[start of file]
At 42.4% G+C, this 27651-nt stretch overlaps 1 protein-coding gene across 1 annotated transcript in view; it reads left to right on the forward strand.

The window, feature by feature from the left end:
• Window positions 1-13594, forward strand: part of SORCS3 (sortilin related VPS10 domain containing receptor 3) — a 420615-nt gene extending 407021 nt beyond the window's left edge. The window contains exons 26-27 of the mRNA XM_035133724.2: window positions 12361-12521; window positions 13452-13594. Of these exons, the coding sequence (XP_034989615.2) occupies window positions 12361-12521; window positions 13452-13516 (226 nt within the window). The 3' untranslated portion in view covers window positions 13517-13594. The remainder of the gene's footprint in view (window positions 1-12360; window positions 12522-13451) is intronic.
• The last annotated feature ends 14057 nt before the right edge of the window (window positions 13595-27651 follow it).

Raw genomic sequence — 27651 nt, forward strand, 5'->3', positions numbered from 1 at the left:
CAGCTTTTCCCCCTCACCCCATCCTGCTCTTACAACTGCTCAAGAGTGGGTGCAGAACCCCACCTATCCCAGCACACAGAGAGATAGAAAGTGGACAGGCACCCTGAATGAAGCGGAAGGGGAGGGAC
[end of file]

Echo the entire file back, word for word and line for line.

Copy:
At 42.4% G+C, this 27651-nt stretch overlaps 1 protein-coding gene across 1 annotated transcript in view; it reads left to right on the forward strand.

The window, feature by feature from the left end:
• Window positions 1-13594, forward strand: part of SORCS3 (sortilin related VPS10 domain containing receptor 3) — a 420615-nt gene extending 407021 nt beyond the window's left edge. The window contains exons 26-27 of the mRNA XM_035133724.2: window positions 12361-12521; window positions 13452-13594. Of these exons, the coding sequence (XP_034989615.2) occupies window positions 12361-12521; window positions 13452-13516 (226 nt within the window). The 3' untranslated portion in view covers window positions 13517-13594. The remainder of the gene's footprint in view (window positions 1-12360; window positions 12522-13451) is intronic.
• The last annotated feature ends 14057 nt before the right edge of the window (window positions 13595-27651 follow it).

Raw genomic sequence — 27651 nt, forward strand, 5'->3', positions numbered from 1 at the left:
CAGCTTTTCCCCCTCACCCCATCCTGCTCTTACAACTGCTCAAGAGTGGGTGCAGAACCCCACCTATCCCAGCACACAGAGAGATAGAAAGTGGACAGGCACCCTGAATGAAGCGGAAGGGGAGGGAC